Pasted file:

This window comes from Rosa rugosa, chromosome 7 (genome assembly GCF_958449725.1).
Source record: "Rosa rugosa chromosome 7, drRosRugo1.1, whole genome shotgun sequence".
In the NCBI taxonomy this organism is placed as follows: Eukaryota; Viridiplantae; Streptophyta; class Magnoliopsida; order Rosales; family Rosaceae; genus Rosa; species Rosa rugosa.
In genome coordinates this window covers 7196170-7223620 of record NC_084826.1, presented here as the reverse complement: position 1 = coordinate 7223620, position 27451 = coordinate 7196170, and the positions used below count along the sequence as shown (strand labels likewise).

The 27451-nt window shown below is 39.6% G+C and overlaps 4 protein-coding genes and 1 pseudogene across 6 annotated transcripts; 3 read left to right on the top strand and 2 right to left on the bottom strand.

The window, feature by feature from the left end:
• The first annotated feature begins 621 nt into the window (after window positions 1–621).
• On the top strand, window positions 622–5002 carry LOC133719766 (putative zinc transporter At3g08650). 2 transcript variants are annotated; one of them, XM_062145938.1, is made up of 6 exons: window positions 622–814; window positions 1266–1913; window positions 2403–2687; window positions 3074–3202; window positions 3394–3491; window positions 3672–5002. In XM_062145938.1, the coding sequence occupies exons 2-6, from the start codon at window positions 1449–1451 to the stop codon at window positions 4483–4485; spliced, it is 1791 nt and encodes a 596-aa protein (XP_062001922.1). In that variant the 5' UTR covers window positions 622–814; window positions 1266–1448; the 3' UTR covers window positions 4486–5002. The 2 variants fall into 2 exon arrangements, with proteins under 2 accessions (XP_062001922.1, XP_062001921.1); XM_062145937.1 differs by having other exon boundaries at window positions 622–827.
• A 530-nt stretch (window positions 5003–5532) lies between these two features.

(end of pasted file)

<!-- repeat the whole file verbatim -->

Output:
This window comes from Rosa rugosa, chromosome 7 (genome assembly GCF_958449725.1).
Source record: "Rosa rugosa chromosome 7, drRosRugo1.1, whole genome shotgun sequence".
In the NCBI taxonomy this organism is placed as follows: Eukaryota; Viridiplantae; Streptophyta; class Magnoliopsida; order Rosales; family Rosaceae; genus Rosa; species Rosa rugosa.
In genome coordinates this window covers 7196170-7223620 of record NC_084826.1, presented here as the reverse complement: position 1 = coordinate 7223620, position 27451 = coordinate 7196170, and the positions used below count along the sequence as shown (strand labels likewise).

The 27451-nt window shown below is 39.6% G+C and overlaps 4 protein-coding genes and 1 pseudogene across 6 annotated transcripts; 3 read left to right on the top strand and 2 right to left on the bottom strand.

The window, feature by feature from the left end:
• The first annotated feature begins 621 nt into the window (after window positions 1–621).
• On the top strand, window positions 622–5002 carry LOC133719766 (putative zinc transporter At3g08650). 2 transcript variants are annotated; one of them, XM_062145938.1, is made up of 6 exons: window positions 622–814; window positions 1266–1913; window positions 2403–2687; window positions 3074–3202; window positions 3394–3491; window positions 3672–5002. In XM_062145938.1, the coding sequence occupies exons 2-6, from the start codon at window positions 1449–1451 to the stop codon at window positions 4483–4485; spliced, it is 1791 nt and encodes a 596-aa protein (XP_062001922.1). In that variant the 5' UTR covers window positions 622–814; window positions 1266–1448; the 3' UTR covers window positions 4486–5002. The 2 variants fall into 2 exon arrangements, with proteins under 2 accessions (XP_062001922.1, XP_062001921.1); XM_062145937.1 differs by having other exon boundaries at window positions 622–827.
• A 530-nt stretch (window positions 5003–5532) lies between these two features.